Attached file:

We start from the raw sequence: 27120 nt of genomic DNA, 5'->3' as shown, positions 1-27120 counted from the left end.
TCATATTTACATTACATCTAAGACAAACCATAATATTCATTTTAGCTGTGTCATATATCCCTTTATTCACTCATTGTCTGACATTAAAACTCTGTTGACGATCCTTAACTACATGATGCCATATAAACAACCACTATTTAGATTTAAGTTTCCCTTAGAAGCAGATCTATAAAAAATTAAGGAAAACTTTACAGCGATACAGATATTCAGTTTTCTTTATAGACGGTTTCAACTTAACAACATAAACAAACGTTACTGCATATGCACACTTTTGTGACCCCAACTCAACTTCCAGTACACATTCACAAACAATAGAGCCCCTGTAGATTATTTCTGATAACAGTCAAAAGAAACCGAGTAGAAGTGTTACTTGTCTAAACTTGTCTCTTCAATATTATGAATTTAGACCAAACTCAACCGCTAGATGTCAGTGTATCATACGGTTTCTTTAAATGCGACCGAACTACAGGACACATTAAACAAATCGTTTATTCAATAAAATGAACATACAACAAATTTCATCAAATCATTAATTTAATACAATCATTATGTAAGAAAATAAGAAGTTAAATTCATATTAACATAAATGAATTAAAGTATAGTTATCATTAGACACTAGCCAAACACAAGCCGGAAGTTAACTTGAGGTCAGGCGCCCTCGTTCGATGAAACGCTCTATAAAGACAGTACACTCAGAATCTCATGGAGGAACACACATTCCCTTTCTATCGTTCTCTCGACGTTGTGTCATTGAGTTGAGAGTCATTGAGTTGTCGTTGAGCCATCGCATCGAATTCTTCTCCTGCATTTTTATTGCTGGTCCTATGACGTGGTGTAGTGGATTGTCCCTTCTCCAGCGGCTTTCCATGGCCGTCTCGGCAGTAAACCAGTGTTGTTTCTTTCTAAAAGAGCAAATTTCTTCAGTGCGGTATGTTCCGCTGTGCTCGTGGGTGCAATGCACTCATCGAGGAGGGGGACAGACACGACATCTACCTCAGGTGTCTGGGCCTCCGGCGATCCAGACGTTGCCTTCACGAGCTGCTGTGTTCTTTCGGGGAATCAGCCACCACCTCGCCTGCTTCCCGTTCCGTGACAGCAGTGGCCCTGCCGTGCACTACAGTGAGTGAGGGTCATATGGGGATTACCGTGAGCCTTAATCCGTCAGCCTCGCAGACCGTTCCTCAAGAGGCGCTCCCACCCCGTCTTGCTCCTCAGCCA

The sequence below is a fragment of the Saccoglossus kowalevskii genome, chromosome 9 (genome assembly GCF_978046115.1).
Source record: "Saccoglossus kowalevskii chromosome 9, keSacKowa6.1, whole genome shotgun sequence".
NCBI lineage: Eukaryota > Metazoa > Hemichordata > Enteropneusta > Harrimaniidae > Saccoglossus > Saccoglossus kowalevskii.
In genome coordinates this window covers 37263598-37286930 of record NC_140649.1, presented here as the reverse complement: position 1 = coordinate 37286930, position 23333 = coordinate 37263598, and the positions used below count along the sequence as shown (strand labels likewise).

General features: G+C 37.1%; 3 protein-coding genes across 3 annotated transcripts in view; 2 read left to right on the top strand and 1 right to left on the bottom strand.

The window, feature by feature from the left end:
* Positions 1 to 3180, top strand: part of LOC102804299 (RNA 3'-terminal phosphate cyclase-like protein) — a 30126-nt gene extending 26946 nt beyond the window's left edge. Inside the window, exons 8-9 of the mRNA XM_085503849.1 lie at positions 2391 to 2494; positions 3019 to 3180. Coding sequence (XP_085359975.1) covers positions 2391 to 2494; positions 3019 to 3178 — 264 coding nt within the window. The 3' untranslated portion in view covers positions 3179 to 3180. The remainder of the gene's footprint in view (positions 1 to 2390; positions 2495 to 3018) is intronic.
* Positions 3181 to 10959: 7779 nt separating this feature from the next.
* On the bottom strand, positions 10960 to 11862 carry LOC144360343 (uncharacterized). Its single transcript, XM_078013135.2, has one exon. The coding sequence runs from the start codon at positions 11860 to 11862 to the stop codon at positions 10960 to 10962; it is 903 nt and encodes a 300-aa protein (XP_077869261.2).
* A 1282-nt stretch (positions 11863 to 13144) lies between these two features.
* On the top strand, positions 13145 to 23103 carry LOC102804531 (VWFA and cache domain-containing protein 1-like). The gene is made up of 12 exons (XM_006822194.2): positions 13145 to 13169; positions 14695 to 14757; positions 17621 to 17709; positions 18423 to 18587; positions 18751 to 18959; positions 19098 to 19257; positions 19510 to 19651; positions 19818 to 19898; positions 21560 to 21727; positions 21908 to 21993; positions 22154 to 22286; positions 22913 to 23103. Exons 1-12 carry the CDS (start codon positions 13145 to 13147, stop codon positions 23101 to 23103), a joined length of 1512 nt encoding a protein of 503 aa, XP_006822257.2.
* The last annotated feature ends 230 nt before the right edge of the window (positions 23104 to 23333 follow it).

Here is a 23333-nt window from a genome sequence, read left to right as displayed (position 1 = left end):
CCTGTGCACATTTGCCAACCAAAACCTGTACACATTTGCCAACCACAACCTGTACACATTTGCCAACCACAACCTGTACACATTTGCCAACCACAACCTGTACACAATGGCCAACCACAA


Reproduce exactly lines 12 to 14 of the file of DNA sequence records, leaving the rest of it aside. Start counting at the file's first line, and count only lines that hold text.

* A 1282-nt stretch (positions 11863 to 13144) lies between these two features.
* On the top strand, positions 13145 to 23103 carry LOC102804531 (VWFA and cache domain-containing protein 1-like). The gene is made up of 12 exons (XM_006822194.2): positions 13145 to 13169; positions 14695 to 14757; positions 17621 to 17709; positions 18423 to 18587; positions 18751 to 18959; positions 19098 to 19257; positions 19510 to 19651; positions 19818 to 19898; positions 21560 to 21727; positions 21908 to 21993; positions 22154 to 22286; positions 22913 to 23103. Exons 1-12 carry the CDS (start codon positions 13145 to 13147, stop codon positions 23101 to 23103), a joined length of 1512 nt encoding a protein of 503 aa, XP_006822257.2.
* The last annotated feature ends 230 nt before the right edge of the window (positions 23104 to 23333 follow it).